Theatre: Faust: Second Part of the Tragedy

aka: Faust II
"Faust mounted on Chiron", by Franz Simm (1899)

The second part of Johann Wolfgang von Goethe's Faust duology, published 24 years after Faust I.

By letting him drink from the waters of Lethe, Mephistopheles makes Faust forget about Gretchen and thus regain his spirits. After some wacky hijinks at the court of the Emperor (where Mephistopheles solves the Empire's financial crisis by inventing paper money) they visit Faustís old study, where Doctor Wagner, formerly Faust's assistant, has finally succeeded in creating the Homunculus.

Hardly created, the Homunculus says goodbye to his maker and teams up with Faust and Mephistopheles to visit Ancient Greece, where they arrive just in time to attend Classical Walpurgis Night and change the outcome of The Trojan War so that Faust can marry Helen of Troy.

Tropes in Faust II:

  • Actionized Sequel: An early example.
  • Have a Gay Old Time: Mephistopheles summons a troop of "lemurs" to dig Faust's grave. Now lemures are spirits of the dead from Roman mythology, but who could stave off the mental image of Satan commanding a horde of cattas?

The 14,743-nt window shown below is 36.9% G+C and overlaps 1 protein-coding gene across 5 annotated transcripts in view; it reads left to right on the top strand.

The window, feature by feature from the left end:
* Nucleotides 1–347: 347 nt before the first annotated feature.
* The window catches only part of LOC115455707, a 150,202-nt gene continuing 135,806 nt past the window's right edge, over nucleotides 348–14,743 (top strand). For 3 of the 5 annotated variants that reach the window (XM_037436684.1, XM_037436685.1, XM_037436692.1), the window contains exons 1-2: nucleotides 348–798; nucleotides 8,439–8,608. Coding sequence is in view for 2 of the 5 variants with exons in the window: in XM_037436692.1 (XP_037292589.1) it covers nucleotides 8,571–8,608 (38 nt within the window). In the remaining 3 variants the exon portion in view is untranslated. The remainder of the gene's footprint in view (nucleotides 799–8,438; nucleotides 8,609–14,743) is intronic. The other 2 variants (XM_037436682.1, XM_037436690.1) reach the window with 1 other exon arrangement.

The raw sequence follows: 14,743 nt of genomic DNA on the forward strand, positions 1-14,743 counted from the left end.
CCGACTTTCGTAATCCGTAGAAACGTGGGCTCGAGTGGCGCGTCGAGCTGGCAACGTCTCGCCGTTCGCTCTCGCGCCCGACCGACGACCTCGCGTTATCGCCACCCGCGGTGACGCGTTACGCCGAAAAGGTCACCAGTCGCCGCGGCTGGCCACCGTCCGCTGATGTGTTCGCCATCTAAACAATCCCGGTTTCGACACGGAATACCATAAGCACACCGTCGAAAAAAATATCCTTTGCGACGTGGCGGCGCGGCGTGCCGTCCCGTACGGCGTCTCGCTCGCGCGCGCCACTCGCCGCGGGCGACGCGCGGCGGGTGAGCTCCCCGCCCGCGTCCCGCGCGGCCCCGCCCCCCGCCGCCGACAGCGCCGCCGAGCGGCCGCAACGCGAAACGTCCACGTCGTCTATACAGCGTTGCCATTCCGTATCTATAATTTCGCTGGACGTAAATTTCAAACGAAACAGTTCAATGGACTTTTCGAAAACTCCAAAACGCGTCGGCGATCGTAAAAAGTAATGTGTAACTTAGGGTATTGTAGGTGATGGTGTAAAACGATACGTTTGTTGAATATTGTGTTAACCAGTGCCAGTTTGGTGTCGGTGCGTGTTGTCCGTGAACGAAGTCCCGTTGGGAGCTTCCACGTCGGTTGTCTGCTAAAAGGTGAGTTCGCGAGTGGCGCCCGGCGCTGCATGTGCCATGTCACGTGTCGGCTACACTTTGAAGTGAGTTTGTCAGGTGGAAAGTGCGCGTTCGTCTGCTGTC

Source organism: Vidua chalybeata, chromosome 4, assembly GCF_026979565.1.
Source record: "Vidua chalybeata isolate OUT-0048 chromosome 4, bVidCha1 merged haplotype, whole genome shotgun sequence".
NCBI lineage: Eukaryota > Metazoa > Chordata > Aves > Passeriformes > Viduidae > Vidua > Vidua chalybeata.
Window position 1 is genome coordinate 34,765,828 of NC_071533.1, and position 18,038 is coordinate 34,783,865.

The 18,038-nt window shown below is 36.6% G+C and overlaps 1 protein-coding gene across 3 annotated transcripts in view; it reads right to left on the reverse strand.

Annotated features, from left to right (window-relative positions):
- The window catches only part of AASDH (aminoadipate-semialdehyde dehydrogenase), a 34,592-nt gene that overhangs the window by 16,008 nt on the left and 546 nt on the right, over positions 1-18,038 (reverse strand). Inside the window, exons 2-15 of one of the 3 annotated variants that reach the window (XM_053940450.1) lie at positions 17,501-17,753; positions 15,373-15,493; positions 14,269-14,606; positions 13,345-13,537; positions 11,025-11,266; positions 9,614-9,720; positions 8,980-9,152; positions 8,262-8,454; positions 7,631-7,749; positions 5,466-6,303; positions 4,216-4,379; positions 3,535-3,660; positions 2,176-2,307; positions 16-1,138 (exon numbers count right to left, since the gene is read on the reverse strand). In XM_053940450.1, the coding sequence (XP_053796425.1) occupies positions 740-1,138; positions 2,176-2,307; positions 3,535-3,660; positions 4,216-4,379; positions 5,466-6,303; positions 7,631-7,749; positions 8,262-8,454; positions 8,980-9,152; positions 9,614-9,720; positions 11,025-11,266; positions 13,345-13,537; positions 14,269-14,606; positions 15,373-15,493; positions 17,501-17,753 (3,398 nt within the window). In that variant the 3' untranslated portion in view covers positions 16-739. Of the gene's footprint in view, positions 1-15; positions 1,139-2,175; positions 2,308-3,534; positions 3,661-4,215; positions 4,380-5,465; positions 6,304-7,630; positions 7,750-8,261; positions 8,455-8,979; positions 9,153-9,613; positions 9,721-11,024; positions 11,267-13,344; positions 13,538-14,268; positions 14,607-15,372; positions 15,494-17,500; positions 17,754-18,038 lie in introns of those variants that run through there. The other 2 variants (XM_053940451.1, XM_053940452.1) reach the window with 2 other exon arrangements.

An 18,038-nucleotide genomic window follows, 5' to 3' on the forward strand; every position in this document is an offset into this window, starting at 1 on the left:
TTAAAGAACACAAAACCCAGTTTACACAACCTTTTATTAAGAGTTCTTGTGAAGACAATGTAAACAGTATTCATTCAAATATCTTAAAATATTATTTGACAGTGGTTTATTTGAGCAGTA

• Laser-Guided Amnesia: The waters of Lethe erase Faust's memories of Gretchen, but leave everything else intact.
  • Meaningful Name: In contrast to Faust I, almost every character in Faust II has a symbolical name.
  • Our Homunculi Are Different: This one has the ability to fly around in his glass container.
  • Shout-Out: The spirit Ariel in Act I, scene 1 is directly taken from Shakespeare's The Tempest, which suggests that the beautiful land Faust finds himself may just be Prospero's island.

Alternative Title(s):

Faust II